Meanwhile in Australia, another mother is complaining about the contents of a comic her kid picked up at a library. This time I loved the librarian's response of the book being put back on the shelves and that it was up to the parents to monitor what their kid read. Not the library's.

Hard to find Manga

I'm having a hard time finding new volumes of Ruroni Kenshin (I need 10 and 11), Tramps Like Us 4, and Planetes Book 4 volume 2 in my area for some reason. Plenty of copies of new series, and series with monsters and aliens which don't interest me that much but sort of annoying that I can't find those.

I did see the nifty Gemma Bovery GN today though, it has more text than I usually expect from a comic but certainly looks interesting. I'll be ordering it online where I can get it cheaper and in a better condition as this one had dings and creases on the cover.

Comic Talk

I got a box of comics in from the folks at Discount Comic Book Service in yesterday evening. Some of the highlights so far are:

Spider-Man Human Torch #1 - Dan Slott somehow manages to tell a hilarious story, despite the fact that the two leads are enormous jerks. Thus remaining true to the original stories, but with a modern sensibility that keeps things fun.

She-Hulk #11 - I like how they explain away what seems to be some very stupid sounding continuity from Avengers quickly. With Doc Samson having the quote :

It's called life, Jen. You don't always get to pick and choose what happens. Sometimes things are out of your control.

Which makes a good point about life, but also about what a creator who chooses to work on franchise characters in a shared universe must deal with. Where others may do something to your character, and you have no say in the matter.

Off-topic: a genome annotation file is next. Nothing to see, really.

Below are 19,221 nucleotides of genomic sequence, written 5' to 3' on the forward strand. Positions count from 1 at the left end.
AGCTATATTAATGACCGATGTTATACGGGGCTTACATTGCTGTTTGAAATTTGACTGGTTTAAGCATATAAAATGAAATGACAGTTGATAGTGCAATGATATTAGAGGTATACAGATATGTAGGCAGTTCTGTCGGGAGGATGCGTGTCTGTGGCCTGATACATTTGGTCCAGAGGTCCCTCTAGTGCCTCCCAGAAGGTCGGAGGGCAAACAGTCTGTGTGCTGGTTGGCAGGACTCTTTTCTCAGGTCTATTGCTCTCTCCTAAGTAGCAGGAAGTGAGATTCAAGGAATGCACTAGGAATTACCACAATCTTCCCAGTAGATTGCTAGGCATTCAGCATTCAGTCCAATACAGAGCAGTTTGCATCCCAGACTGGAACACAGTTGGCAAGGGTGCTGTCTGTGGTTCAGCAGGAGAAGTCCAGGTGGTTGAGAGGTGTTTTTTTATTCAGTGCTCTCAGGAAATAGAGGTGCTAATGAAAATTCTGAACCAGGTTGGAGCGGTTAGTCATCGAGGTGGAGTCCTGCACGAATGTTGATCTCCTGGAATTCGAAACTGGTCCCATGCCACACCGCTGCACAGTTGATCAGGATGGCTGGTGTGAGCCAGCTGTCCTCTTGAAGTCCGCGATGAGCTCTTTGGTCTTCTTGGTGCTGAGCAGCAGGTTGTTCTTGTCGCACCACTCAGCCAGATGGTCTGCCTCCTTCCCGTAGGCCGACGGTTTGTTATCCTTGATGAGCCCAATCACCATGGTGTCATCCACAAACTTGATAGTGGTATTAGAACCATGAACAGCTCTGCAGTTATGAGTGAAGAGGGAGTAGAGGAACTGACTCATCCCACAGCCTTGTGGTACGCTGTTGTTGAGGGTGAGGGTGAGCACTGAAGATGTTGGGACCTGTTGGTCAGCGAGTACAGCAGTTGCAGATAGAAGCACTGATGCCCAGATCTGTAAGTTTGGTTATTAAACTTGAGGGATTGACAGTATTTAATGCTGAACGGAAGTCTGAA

The rest of the issue is a good fight between Jen and a suped up Titania that manages to be interesting if for nothing else but its treatment of the two as just hero and villain. No silly reasoning like jealousy over a boyfriend or looks, as too often happens when women in comics fight.

Love Fights Volume 2 - Haven't read the book yet, but Johanna Draper Carlson's afterword covers two things we are of like mind about. The need to be careful of following characters or creators blindly, and our mutual love for Andi Watson's work.

Stuff I haven't read yet:

Superman: Strength #1 - Interior art reminds me a bit of Jon Bogdanove's work on the Superman titles of the early 90s. I mainly got it for Scott McCloud story, which I'm sure will be strong.

I don't like the binding on the book though, it looks... ugly is all I can think of.

Blade of Kumori #3
Samurai Heaven & Earth #2 -
Both titles look interesting, but I'm surprised at how much blood is on both covers.

Hero Squared #1 - I have high hopes for this series from the same creative team behind the classic loony Justice League era of the 1980s.

Anyone know if these are out yet?

Legend of Grimjack TPB 1, FOUR LETTER WORLDS GN, Bizarro World HC and American Flagg Vol 1 & 2 TPBs.

Monday, February 07, 2005

Glad I Don't Collect Anymore

I saw this story from Manga News Service that made me glad I don't maintain a collection anymore.